Assessed Value Is Less Than Mortgage
You can estimate the value of your home using three different measures: assessed value, fair market value and appraised value. When any of these values fall below your mortgage's outstanding balance, real estate industry professionals may refer to your mortgage as "upside down," which can cause a variety of problems for homeowners.
A home's assessed value is an estimate of the worth of your home as determined by your local taxing authority. The taxing authority uses this value to calculate the property tax you owe each year, and it may change from one year to the next. Appraised value is a qualified appraiser's opinion of your home's worth, and fair market value is the amount a typical buyer is willing to pay to purchase your home. All three estimates of a home's value should be similar to one another. Finally, the balance of your mortgage is the amount you still owe to the lender who financed your home.
When you refinance your mortgage, the lender grants you a new loan equal to or greater than your current mortgage loan. If the balance of your mortgage exceeds your home's assessed value, the lender may be unwilling to grant you a refinance loan large enough to cover what you owe on your current mortgage. Because a cash-out refinance requires an even larger loan amount, upside-down mortgages rarely qualify.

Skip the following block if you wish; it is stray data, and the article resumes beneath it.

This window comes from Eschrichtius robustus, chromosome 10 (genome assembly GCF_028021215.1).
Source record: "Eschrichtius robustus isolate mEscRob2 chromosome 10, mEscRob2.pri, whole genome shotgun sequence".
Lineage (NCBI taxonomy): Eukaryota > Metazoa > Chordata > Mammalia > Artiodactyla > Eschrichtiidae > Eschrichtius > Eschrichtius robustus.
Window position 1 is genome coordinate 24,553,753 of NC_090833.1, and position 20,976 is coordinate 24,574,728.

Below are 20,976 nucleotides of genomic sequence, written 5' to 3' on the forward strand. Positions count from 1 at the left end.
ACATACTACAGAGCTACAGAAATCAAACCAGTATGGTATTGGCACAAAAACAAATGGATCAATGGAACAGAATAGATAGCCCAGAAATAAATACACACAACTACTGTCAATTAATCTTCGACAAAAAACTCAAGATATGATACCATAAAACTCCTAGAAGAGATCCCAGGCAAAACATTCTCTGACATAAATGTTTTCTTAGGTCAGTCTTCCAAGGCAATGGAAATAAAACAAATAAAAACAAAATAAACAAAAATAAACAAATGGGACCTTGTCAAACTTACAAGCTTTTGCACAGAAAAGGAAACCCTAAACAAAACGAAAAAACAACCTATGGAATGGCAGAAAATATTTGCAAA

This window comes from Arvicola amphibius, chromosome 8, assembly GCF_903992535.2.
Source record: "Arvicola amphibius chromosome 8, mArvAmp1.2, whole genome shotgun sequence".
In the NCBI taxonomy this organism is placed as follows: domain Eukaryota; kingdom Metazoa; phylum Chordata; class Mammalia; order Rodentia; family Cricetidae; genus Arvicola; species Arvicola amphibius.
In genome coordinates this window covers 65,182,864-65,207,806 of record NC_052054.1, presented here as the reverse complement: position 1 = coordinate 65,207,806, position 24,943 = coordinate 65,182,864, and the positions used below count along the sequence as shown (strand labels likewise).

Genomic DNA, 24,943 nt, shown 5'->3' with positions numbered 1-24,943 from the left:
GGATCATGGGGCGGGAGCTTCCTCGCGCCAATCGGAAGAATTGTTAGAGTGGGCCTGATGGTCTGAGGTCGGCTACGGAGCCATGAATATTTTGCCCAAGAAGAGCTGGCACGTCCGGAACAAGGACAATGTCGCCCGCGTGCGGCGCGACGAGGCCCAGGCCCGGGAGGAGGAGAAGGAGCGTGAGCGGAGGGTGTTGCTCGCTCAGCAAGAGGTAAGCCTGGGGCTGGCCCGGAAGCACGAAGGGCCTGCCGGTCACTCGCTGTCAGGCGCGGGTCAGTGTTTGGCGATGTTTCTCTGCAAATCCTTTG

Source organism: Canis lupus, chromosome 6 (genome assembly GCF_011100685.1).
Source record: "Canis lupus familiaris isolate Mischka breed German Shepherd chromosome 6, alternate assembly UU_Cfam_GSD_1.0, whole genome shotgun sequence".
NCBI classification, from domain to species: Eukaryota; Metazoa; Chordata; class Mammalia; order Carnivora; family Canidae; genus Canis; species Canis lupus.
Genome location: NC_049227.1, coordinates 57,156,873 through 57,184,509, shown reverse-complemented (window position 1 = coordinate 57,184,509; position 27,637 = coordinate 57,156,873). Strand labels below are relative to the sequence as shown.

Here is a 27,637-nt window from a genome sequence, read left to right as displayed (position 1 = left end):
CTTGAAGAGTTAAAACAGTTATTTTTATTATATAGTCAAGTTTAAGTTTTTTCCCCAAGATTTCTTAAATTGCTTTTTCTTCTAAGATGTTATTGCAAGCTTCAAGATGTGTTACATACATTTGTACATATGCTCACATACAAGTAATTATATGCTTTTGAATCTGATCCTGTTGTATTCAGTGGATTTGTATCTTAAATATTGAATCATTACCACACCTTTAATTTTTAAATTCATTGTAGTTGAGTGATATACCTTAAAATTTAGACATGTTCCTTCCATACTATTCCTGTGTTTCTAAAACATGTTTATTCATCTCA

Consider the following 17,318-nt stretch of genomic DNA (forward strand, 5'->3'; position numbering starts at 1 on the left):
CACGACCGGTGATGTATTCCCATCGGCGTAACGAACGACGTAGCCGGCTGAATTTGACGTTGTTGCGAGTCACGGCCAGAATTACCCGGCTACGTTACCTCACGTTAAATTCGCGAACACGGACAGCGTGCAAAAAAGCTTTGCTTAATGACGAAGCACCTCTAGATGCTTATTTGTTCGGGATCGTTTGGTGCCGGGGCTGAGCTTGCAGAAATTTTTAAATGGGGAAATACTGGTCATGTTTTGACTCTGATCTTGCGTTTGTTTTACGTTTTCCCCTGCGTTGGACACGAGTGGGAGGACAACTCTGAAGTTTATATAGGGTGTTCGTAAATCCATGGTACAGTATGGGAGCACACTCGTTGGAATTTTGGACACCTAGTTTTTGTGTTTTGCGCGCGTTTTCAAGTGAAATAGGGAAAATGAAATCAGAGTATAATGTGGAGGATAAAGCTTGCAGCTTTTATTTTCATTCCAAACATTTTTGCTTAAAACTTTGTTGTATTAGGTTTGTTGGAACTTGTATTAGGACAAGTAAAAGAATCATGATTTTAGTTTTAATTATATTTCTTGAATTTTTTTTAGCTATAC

Selling Your Home
When you sell your home, the buyer won't typically pay more than the home's fair market value, which will be similar to its assessed value. If your mortgage is upside down, a purchase price equal to your home's assessed value won't be sufficient to cover the amount you owe on your mortgage. Since you must repay the full amount of your mortgage before you can transfer the home's title to someone else, you must pay the remaining balance from your own funds.
If the amount you owe on your mortgage is more than the assessed value of your home, you may qualify to reduce your principal through loan modification. You may also be able to reduce your monthly payment with a short refinance, which involves refinancing a balance higher than the assessed value of your property. If you can't afford to stay in the home, your lender may allow a short sale. Under a short sale, the lender agrees to accept a payoff less than the balance of your mortgage, thus allowing you to sell the home for fair market value. However, a short sale may harm your credit score.
Amanda McMullen is a freelancer who has been writing professionally since 2010. She holds a bachelor's degree in mathematics and statistics and a second bachelor's degree in integrated mathematics education.